Last month, we published something unusual for us: a long feature about the consumer electronics pioneer Psion. It's full of previously untold stories: the plucky outfit could have been the British Sony. But we know that reading long pieces on the web is a pain. So as promised, we're making it available as a PDF download. Our technical wizards have been preparing for this moment for years and have devised the most sophisticated DRM technology ever attempted. Taking a cue from the music business, our USB dongle will spray a corrosive coating of hydrochloric acid over your PC - followed by a sarcastic sprinkling of chappati flour - if you attempt to so much as open the PDF. Unfortunately, this dongle wasn't ready in time (and we're too mean to take on any more disfigurement lawsuits). So we're simply making the PDF available if you click the button below, that leads to PayPal. This gets you a beautifully designed document that's optimised for reading on the train home, or in the bath - and contains exclusive material you won't find on the web version. Clickers will also be the first to hear about updates. Oh, and you get a free Epoc Word format version thrown in. All for around the price of a pint of posh lager. Happy reading.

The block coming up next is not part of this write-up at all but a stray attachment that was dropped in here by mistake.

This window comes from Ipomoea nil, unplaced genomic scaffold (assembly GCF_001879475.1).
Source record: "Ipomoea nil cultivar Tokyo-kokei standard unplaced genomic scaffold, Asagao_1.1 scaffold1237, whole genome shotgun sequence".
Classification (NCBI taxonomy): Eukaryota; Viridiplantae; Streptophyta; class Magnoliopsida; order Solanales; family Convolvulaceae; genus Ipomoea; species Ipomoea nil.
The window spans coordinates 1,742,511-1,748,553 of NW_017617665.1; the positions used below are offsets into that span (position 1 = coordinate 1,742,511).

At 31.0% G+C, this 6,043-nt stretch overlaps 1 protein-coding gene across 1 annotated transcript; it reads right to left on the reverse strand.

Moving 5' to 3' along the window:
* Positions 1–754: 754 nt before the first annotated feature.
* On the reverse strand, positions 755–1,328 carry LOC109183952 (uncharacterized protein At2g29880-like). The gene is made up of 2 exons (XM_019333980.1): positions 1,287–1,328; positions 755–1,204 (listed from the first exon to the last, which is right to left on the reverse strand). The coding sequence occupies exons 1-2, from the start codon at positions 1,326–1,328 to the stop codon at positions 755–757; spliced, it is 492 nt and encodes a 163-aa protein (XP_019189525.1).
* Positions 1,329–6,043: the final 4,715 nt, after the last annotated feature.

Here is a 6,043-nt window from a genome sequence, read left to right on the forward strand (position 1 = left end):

With such a range of potential options in terms of devices and functions, one could say we are spoilt for choice. Or is it a Hobson's choice – plenty of options, but none really cut the mustard? When we asked you this question in our recent survey, the jury looked very much to be out, with responses equally spread across the board. When we took things down a level, however, some clear groupings became visible: notably, between the two groups of laptop lovers and PDA pundits. Taking notebook users first, virtually all (95 per cent) specified some kind of need for mobile access. We can take that with a pinch of salt perhaps – those that weren't that interested may have been less inclined to fill in the survey (or perhaps they couldn't work out a way to get to it). Of this proportion, however, about a quarter indicated they were quite happy with their cellular-only access, and a slightly smaller proportion said they were content for Wi-Fi connectivity from hotspots alone. With barely a pause to note the implication – that high-speed cellular access is ahead of Wi-Fi in the stakes – it doesn't take a mathematician to surmise that the remainder, roughly half, see both cellular and Wi-Fi access as required elements in the ideal mobile package (mathematicians would surmise 48.45 per cent, for what it's worth). Meanwhile, we have the handheld community. For this group the differences were even more pronounced – respondents requiring only one kind of access were less than 30 per cent, meaning that over two-thirds required some kind of combination of functions. Of these: Sixteen per cent wanted to use data services on the handheld, and have Wi-Fi for their notebook, Sixteen per cent wanted to use data services on the handheld, and have cellular access for their notebook, Twenty-nine per cent wanted all three – handheld data and cellular/Wi-Fi on the notebook. What this tells us is, while it is difficult to come up with a one size fits all, there's a clear desire to combine services into a single package. Equally, and as we have seen in the comments to previous articles in this series, is that mobile users fall into these two, very distinct camps. This could be for reasons of "user provenance" – once a computer user, always a computer user and vice versa – or it could be down to usage scenarios. Perhaps road warriors, sales execs and service engineers only have minutes to grab those messages and move on, whereas roving project managers can afford a more sedentary existence. We'll be picking this thread up in the coming weeks. ®